Black: Goat Day
November 30, 2018
Twenty years ago when we still lived in Brighton, Colo., I had invited several friends to have Thanksgiving at my house. (A tradition my insurance agent later said I could no longer afford.) Each of my guests were gracious and had asked if they could bring anything. When Mac asked what he might contribute I suggested he bring the goats.
"Goats?" he asked. I explained that Friday was Goat Day. We always built a big fire outside and spent the afternoon basting Spanish goat in sop made from Shriner's beer. And, since the best Spanish goat came from west Texas, I figgered he could bring it.
"But I'll be flyin' my own plane," he sputtered.
"Perfect," I said, "They'll only be in transit a short time."
“He crawled out on the wing. I noticed his hair was standing on end. He looked like he’d been castrating pigs in a metal building. You could almost hear his ears ringing.”
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Although he did his best to talk me out of it, I remained firm.
So that fateful Tuesday morning he was out on the San Angelo airport tarmac takin' the back seat out of his twin engine Bonanza. The ever-vigilant Drug Enforcement Agency noted his suspicious behavior and took him in for questioning. His truthful explanation was so preposterous that they called me in Colorado to check his story.
Upon his release he flew to Junction, Texas, and picked up four Spanish goats. He hogtied each one and put it in a gunny sack which he taped around their neck. Sort of a goat head bota bag. He spread newspaper and scattered straw just in case.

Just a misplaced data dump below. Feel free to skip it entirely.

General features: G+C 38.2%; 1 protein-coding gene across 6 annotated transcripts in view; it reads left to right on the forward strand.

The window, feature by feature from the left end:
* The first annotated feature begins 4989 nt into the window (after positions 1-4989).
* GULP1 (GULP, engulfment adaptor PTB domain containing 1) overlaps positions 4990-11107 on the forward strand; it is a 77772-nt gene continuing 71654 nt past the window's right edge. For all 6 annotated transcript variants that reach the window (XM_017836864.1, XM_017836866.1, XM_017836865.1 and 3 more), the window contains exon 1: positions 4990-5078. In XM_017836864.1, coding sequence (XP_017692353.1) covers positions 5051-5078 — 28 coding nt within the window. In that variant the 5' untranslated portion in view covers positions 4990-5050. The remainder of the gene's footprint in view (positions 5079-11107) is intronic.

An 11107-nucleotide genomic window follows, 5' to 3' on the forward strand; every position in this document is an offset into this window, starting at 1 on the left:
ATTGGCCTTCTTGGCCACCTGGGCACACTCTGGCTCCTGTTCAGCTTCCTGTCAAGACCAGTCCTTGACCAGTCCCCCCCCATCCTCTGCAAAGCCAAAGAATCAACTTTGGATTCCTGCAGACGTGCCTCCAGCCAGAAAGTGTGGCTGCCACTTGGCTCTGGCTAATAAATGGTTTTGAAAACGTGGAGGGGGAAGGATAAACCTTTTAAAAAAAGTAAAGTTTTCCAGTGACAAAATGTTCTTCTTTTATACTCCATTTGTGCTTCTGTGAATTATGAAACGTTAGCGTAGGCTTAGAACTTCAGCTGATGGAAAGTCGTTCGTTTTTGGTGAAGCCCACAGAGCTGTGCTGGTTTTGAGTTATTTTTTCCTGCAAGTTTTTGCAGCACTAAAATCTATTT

Four hours later Mac was swingin' wide around the busy metropolitan Denver air space in touch with the Stapleton International tower. The goats were in full chorus and bleating each time he keyed the microphone.
"This is twin Bonanza…baa…baa…four zero…blat…blat…seven three…bleat…Whiskey ….braaaack…."
We were waiting at the Tri County Airport when Mac dipped his wing and skidded down the runway. He crawled out on the wing. I noticed his hair was standing on end. He looked like he'd been castrating pigs in a metal building. You could almost hear his ears ringing. His eyes were glassy, his voice hoarse and he was vibrating.
I opened the passenger side to the deafening chorus. The imprisoned smell of four enclosed goats hit me head on. The floorboard carpeting looked like Walden Pond.
Goat Day was the highlight of that Thanksgiving and Mac got proper recognition. But his plane was never the same. On hot west Texas afternoons when he planned to go flying he would spray Lysol, slice onions, sprinkle Old Grandad and cook cabbage in the cockpit to mask the scent. It never worked. No matter what he did, after riding in the plane for an hour he would smell like an army of goats had adopted him and marked him as their personal territory.
He eventually sold the airplane at a yard sale, on a cold winter day. ❖